MARENGO – An unlikely local celebrity that captivated fans from Europe to Australia and turned attention to an unknown Marengo animal shelter died days before Christmas.
Ripley, a 13- to 15-year-old Belgian draft horse, arrived at Destination Safe Haven in Marengo nearly three years ago and about 1,000 pounds underweight. His frame was frail and he suffered from an infection in his right hind leg that had been untreated for five years.
Ripley’s battle with the infection, known as lymphangitis, ended Dec. 20. The horse refused to stand and walk around the shelter’s grounds along Busse Road in Marengo. With guidance from its veterinarian, the shelter euthanized Ripley.
“He had not been in pain before. He ran around; he played,” said Deb Novak, president of Safe Haven. “But you could see it in his face. He was done. He wanted to be done.”
After accepting Ripley in 2010, Novak and other volunteers steadily rehabilitated him and managed to contain the infection, which routinely caused swelling, so that he wouldn’t feel pain.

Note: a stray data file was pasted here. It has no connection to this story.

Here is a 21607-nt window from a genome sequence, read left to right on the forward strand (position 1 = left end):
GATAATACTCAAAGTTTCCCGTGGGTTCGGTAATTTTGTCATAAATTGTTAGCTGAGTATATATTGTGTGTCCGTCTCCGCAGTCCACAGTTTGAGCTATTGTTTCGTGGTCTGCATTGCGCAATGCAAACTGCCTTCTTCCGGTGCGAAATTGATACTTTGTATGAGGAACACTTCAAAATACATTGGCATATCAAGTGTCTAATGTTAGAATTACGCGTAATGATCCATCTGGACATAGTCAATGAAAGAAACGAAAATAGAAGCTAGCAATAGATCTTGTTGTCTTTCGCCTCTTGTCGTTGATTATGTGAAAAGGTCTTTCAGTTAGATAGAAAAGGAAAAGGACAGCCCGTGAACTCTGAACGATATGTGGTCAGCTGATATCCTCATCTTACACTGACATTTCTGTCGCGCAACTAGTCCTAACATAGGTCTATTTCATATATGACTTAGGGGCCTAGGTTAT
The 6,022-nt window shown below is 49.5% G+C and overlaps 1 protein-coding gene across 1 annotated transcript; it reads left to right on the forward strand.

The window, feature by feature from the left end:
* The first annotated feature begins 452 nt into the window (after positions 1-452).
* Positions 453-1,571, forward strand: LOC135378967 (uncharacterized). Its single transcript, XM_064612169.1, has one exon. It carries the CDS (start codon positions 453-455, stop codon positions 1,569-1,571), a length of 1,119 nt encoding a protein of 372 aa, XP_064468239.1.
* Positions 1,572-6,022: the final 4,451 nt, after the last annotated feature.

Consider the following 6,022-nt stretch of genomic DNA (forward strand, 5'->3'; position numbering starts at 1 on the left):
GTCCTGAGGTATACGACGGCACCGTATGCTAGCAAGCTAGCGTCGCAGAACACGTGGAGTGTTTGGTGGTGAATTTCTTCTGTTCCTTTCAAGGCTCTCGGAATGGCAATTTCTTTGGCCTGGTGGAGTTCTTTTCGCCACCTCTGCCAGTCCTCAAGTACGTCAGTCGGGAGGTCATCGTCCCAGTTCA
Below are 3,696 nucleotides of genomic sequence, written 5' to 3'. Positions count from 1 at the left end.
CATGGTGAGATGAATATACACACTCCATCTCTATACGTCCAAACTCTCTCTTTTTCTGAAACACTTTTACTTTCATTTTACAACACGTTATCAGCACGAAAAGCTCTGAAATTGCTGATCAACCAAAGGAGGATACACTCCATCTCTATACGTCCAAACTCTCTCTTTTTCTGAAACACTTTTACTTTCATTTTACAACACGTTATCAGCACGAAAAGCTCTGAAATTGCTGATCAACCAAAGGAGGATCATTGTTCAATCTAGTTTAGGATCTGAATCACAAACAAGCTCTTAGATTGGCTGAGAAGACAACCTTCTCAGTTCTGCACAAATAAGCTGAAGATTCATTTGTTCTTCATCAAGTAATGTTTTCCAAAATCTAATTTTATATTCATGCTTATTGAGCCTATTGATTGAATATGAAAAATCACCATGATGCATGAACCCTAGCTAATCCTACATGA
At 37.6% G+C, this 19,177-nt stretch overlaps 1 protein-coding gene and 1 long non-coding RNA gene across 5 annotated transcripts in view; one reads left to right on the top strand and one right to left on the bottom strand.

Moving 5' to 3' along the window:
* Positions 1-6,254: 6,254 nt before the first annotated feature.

Known for his gentle spirit, Ripley was popular with people who visited the shelter, Novak said. Shelter staff developed pen pals, from horse owners in Belgium to schoolchildren in Australia, who wanted to be informed about Ripley’s time at Safe Haven.
Novak credited Ripley with turning the small Marengo shelter into a recognizable organization. It currently treats horses, ponies, goats, pigs and even a rooster.
Ripley was the first draft horse adopted by the shelter, which initially worried that such a large, powerful animal could break through Safe Haven’s fences. But the trusting horse never tested those boundaries, Novak said.
A loving personality defined Ripley, who never was hostile toward anyone, despite neglect by his previous owners. Veterinary records showed that his former owners decided not to treat a wound that led to his lymphangitis, Novak said.
With her voice quivering, Novak said Ripley’s presence will be difficult to replace at the shelter.
“An absolute gentle giant,” Novak said. “We don’t really talk about it.”